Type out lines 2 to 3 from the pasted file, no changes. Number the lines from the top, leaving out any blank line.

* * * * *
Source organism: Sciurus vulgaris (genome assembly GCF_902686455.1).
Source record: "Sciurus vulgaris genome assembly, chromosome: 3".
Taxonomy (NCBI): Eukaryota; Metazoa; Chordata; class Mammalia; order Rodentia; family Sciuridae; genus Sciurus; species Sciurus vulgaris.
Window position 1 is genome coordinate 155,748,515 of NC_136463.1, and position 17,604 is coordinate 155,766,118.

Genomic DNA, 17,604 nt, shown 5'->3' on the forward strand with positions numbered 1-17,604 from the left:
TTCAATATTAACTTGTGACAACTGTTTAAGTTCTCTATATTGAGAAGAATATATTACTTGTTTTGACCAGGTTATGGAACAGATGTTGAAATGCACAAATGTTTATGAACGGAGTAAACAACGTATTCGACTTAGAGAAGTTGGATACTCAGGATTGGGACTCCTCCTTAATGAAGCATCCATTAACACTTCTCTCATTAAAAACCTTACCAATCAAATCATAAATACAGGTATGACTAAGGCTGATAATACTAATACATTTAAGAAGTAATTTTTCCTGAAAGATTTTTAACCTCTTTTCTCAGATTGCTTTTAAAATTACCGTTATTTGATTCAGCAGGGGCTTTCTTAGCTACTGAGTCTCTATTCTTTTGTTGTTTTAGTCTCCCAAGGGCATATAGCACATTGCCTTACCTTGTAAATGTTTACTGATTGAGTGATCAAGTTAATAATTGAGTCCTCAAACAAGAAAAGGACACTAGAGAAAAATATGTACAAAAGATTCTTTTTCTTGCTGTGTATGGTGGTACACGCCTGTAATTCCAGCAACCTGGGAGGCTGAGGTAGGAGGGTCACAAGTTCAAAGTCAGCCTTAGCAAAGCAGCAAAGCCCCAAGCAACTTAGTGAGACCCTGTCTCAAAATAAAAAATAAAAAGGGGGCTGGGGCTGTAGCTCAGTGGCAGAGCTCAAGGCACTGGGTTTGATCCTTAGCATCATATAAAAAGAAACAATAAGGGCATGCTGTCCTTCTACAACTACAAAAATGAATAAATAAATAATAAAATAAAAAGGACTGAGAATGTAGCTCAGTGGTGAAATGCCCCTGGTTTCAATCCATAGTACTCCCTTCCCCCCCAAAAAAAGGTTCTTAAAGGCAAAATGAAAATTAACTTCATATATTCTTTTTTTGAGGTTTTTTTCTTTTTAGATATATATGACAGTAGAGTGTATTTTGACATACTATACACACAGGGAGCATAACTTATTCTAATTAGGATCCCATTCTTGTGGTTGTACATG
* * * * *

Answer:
Source record: "Sciurus vulgaris genome assembly, chromosome: 3".
Taxonomy (NCBI): Eukaryota; Metazoa; Chordata; class Mammalia; order Rodentia; family Sciuridae; genus Sciurus; species Sciurus vulgaris.